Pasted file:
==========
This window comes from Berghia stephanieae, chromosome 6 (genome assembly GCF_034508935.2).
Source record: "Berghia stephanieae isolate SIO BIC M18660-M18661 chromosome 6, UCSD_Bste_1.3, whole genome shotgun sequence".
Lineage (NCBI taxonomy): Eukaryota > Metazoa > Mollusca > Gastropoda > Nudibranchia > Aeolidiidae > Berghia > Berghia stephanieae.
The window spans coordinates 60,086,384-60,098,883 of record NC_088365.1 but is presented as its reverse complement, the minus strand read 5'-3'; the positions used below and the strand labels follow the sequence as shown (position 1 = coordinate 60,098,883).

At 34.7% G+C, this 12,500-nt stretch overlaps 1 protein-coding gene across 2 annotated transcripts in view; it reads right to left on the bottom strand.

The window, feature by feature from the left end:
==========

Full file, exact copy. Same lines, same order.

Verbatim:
This window comes from Berghia stephanieae, chromosome 6 (genome assembly GCF_034508935.2).
Source record: "Berghia stephanieae isolate SIO BIC M18660-M18661 chromosome 6, UCSD_Bste_1.3, whole genome shotgun sequence".
Lineage (NCBI taxonomy): Eukaryota > Metazoa > Mollusca > Gastropoda > Nudibranchia > Aeolidiidae > Berghia > Berghia stephanieae.
The window spans coordinates 60,086,384-60,098,883 of record NC_088365.1 but is presented as its reverse complement, the minus strand read 5'-3'; the positions used below and the strand labels follow the sequence as shown (position 1 = coordinate 60,098,883).

At 34.7% G+C, this 12,500-nt stretch overlaps 1 protein-coding gene across 2 annotated transcripts in view; it reads right to left on the bottom strand.

The window, feature by feature from the left end: